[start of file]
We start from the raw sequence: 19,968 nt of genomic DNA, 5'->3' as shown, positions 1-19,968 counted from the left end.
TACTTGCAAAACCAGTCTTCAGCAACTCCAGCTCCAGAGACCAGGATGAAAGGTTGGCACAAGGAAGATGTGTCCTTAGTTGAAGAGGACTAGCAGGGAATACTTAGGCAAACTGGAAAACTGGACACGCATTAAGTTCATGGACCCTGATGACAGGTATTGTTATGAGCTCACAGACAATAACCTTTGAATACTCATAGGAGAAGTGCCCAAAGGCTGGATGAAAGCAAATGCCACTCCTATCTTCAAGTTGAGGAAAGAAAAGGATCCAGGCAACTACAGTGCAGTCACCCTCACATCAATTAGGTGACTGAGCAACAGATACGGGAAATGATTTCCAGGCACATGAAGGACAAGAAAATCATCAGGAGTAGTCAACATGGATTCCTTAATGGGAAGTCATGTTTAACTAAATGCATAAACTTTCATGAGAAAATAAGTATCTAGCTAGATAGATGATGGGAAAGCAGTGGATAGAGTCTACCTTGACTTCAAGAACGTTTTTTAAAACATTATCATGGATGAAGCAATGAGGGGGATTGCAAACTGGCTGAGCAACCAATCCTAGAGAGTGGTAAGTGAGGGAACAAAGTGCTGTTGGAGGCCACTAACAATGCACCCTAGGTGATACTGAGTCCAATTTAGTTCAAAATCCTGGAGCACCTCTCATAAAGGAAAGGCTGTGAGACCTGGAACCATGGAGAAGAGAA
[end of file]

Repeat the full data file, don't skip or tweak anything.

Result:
We start from the raw sequence: 19,968 nt of genomic DNA, 5'->3' as shown, positions 1-19,968 counted from the left end.
TACTTGCAAAACCAGTCTTCAGCAACTCCAGCTCCAGAGACCAGGATGAAAGGTTGGCACAAGGAAGATGTGTCCTTAGTTGAAGAGGACTAGCAGGGAATACTTAGGCAAACTGGAAAACTGGACACGCATTAAGTTCATGGACCCTGATGACAGGTATTGTTATGAGCTCACAGACAATAACCTTTGAATACTCATAGGAGAAGTGCCCAAAGGCTGGATGAAAGCAAATGCCACTCCTATCTTCAAGTTGAGGAAAGAAAAGGATCCAGGCAACTACAGTGCAGTCACCCTCACATCAATTAGGTGACTGAGCAACAGATACGGGAAATGATTTCCAGGCACATGAAGGACAAGAAAATCATCAGGAGTAGTCAACATGGATTCCTTAATGGGAAGTCATGTTTAACTAAATGCATAAACTTTCATGAGAAAATAAGTATCTAGCTAGATAGATGATGGGAAAGCAGTGGATAGAGTCTACCTTGACTTCAAGAACGTTTTTTAAAACATTATCATGGATGAAGCAATGAGGGGGATTGCAAACTGGCTGAGCAACCAATCCTAGAGAGTGGTAAGTGAGGGAACAAAGTGCTGTTGGAGGCCACTAACAATGCACCCTAGGTGATACTGAGTCCAATTTAGTTCAAAATCCTGGAGCACCTCTCATAAAGGAAAGGCTGTGAGACCTGGAACCATGGAGAAGAGAA